Murphy’s Law famously dictates that “anything that can go wrong, will go wrong” and while Australia were decimated by injuries in their Rugby Championship mauling at the hands of the All Blacks in Sydney, injury cannot mask what was a spectacularly awful performance from Michael Cheika’s Wallabies side.
Trailing 32-3 at half-time at Stadium Australia, the Wallabies were the new holders of the unwanted record of biggest single half deficit in Bledisloe Cup history. Successive injuries to Matt Giteau, Matt Toomua and Rob Horne, had put Australia in a position where substitute scrum-half Nick Phipps was forced to line up on the wing as the Wallabies had used all of their backline substitutions inside the opening forty minutes.
The constant reshuffling of an under-fire backline brought more confusion to a side that was already under a huge amount of pressure, but it was pressure that was created internally.
The All Blacks were admittedly as clinical and as ruthless as they ever have been, but Australia’s first-half woes were largely due to a misfiring lineout, an underperforming scrum, a slew of ill-discipline at the breakdown and an inability to make effective, clean tackles.
The Wallabies’ errors directly invited the All Blacks to attack, and for a side that averaged 36 points a game last year, they did not need to be asked twice, mercilessly punishing the Wallabies with each and every glaring mistake.
Matt Giteau’s poor exit kick, Bernard Foley’s charge down, Tevita Kuridrani’s bad hands and Stephen Moore’s stolen lineout all led directly to All Black scores.
New Zealand were typically unforgiving and once again demonstrated an uncanny ability to execute basic catch and pass skills at such an unrivalled level that it makes the game look so much easier than it actually is, but in the midst of an All Blacks masterclass, the Wallabies crumbled yet again.
It seems that when Australia have something to prove, and when they’re backs are up against the wall, they always inevitably fall short.
Heading into Saturday’s Rugby Championship opener the Wallabies had everything to play for. Embarrassed by England in a three-match summer series, and with a Rugby World Cup final loss to the All Blacks still fresh in the memory, this was a statement game for the Wallabies. An opportunity for Cheika and his side to show that not only could they successfully retain the Bledisloe Cup, but that they could also overcome June’s series loss to England and not be derailed.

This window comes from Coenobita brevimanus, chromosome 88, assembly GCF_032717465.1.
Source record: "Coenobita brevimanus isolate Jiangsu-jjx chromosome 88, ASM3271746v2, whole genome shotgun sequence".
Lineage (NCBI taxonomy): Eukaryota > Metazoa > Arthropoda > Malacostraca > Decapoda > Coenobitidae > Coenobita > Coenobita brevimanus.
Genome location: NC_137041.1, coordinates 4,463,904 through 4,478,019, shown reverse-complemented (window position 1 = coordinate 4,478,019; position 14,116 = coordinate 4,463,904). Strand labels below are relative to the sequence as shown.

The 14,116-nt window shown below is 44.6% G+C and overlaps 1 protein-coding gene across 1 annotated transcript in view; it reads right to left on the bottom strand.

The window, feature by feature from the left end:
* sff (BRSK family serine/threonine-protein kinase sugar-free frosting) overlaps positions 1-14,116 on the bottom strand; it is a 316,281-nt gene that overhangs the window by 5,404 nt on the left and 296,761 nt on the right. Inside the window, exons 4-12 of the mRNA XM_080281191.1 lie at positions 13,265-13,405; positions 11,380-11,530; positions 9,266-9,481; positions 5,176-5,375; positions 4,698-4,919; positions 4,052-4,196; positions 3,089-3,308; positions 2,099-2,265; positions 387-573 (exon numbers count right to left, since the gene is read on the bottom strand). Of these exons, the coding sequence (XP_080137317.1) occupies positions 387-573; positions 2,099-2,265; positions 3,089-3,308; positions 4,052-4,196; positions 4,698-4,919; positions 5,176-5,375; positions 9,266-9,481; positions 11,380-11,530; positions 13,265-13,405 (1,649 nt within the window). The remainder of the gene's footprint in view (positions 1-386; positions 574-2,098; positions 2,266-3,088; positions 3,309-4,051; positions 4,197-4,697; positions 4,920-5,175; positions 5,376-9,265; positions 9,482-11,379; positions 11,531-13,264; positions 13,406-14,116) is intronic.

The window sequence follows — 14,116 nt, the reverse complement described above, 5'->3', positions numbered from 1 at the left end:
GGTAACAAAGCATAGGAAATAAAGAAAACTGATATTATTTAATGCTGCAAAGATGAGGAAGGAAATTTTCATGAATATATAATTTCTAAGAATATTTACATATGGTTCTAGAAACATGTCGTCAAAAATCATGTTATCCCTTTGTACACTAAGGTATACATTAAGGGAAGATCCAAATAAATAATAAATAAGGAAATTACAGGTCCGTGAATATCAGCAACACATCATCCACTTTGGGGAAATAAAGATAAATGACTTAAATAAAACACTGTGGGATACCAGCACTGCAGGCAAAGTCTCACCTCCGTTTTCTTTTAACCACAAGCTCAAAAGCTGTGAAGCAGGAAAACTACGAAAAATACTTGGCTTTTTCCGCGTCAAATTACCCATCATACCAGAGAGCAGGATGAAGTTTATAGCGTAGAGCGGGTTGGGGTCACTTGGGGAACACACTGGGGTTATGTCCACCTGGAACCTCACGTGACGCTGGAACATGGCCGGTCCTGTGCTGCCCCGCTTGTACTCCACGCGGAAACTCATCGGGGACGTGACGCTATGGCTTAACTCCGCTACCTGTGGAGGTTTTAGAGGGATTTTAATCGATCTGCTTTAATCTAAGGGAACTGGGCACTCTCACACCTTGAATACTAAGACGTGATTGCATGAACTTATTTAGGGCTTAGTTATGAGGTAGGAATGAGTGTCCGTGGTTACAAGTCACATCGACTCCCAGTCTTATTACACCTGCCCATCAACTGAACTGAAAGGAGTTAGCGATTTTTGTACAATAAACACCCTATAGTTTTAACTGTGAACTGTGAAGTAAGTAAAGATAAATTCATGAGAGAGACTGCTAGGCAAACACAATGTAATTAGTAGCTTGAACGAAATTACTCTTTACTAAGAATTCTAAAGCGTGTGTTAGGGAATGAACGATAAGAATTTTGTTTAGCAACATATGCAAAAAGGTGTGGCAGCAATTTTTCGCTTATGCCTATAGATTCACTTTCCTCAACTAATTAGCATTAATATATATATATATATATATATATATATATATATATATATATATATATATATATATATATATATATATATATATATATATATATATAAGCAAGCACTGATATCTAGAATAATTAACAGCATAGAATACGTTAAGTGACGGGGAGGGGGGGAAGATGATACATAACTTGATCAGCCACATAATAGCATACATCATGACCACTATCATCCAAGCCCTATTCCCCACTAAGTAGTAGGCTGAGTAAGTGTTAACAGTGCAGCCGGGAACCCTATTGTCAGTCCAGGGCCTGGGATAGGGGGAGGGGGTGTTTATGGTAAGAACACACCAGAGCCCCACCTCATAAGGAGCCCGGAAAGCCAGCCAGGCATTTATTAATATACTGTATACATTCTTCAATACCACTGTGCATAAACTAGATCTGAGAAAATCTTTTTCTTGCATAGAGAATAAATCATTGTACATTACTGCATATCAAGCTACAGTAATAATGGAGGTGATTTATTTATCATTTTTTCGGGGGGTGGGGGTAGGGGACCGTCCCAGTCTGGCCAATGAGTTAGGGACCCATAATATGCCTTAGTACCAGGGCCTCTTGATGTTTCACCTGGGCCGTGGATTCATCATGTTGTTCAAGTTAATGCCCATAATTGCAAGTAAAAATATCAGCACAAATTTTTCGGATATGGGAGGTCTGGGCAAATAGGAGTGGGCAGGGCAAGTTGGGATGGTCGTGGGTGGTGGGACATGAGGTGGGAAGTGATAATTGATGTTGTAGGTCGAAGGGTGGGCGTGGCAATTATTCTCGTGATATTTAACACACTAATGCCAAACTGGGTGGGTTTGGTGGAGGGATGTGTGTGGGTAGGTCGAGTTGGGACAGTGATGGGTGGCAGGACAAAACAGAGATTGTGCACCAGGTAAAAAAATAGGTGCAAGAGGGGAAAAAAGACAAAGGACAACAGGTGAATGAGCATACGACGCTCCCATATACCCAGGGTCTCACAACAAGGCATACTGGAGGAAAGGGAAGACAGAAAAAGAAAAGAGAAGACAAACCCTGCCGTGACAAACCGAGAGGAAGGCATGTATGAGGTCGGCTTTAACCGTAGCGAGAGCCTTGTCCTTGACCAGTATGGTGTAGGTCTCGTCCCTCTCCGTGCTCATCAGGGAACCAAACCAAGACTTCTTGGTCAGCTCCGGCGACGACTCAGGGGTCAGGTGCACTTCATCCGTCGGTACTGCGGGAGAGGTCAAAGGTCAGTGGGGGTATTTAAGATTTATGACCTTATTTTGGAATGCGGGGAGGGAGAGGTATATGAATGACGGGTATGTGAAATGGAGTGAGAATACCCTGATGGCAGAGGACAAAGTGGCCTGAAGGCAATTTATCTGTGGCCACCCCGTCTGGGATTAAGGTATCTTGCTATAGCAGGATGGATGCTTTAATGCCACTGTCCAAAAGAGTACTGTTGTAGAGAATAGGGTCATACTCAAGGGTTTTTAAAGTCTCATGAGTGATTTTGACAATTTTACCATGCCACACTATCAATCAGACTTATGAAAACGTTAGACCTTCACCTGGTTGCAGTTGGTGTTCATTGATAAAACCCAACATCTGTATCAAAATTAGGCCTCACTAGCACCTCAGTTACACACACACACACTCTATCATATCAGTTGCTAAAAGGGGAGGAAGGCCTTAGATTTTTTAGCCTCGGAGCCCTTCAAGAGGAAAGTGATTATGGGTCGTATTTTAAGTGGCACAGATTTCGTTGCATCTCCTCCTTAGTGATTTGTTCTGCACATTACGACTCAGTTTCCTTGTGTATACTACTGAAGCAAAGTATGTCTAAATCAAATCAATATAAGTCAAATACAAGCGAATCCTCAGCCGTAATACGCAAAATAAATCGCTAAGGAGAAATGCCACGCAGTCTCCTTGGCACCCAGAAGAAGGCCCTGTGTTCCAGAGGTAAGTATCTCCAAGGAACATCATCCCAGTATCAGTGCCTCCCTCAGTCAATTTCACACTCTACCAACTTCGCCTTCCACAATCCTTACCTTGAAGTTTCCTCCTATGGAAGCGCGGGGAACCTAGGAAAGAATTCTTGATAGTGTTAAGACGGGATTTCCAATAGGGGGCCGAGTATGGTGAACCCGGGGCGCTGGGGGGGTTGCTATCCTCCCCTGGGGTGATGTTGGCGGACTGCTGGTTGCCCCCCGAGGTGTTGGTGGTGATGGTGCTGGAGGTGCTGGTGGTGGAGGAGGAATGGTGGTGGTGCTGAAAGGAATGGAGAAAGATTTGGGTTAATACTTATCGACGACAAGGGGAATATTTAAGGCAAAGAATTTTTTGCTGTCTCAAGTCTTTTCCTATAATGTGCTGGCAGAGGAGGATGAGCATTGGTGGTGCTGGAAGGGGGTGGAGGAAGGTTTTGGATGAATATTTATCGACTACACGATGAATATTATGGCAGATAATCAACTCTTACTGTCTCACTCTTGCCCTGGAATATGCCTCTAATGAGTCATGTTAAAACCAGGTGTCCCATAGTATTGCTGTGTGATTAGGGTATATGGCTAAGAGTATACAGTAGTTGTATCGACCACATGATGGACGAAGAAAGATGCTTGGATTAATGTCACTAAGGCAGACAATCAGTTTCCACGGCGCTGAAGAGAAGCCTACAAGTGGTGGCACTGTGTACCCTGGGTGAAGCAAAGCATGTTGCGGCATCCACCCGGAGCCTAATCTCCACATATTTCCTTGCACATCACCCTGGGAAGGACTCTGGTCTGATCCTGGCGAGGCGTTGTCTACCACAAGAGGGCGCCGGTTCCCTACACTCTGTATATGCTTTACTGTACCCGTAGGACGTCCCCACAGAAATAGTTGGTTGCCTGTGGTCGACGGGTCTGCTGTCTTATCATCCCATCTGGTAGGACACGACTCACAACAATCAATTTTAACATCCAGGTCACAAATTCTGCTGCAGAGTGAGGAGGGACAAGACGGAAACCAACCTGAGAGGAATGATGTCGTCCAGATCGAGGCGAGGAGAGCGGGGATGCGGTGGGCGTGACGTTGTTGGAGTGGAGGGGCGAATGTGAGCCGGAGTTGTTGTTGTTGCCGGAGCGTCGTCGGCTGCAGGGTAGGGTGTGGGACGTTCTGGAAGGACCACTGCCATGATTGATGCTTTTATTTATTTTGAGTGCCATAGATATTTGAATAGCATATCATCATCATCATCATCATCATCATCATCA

Australia were reinvigorated and re-energised under Cheika last year and had a swagger and a confidence that hadn’t been present in a Wallabies side since Robbie Deans’ 2011 Tri-Nations-winning side.
The 2015 Rugby Championship brought belief and hope back to Australian Rugby after almost a decade of playing second fiddle to their cross-Tasman rivals.
Last year’s Rugby World Cup final loss could be viewed as an anomaly, and a game where New Zealand where simply the better side on the day, but the 3-0 series loss to England and now a 42-8 drubbing to New Zealand at home puts the Wallabies back in the same position they’ve been in for over a decade now – uncertainty.
Whether it’s been Eddie Jones, John Connolly, Robbie Deans, Ewen McKenzie or Cheika, Australia are constantly looking to re-assert themselves as world rugby’s number one side only to fall short when the stakes are highest.
No Australian coach has been able to guide the Wallabies to where the ARU, and their fans want them to be; which is the pre-eminent side in world rugby.
Fox Sports will annually create a storyline where the Wallabies are a world-class side that have been unfortunate to have been edged out by the greatest rugby side ever, but in reality Australia are wildly inconsistent.
Heroic performances against England and Wales at last year’s Rugby World Cup make Australia look like world beaters, but illustrated against Scotland in the quarter-final, and at times against England earlier this summer, this can be a side that is mistake-prone and rattled easily.
England’s abrasive and physical approach rattled the Wallabies in June and New Zealand’s relentless attack in Sydney reaffirmed doubts over this team’s composure and their ability to remain calm in the face of adversity.
This specific loss may be put down to a succession of injuries and mistakes, but in the bigger scheme of things the Wallabies are yet again in a position where they’re experiencing the same issues albeit under a different coach.
The Wallabies will get another shot at redemption next week in Wellington, and while it’s a fresh start they haven’t won on New Zealand soil in 15 years giving credence to the “same issues, different coach” theory.
Jack O’Toole, Pundit Arena
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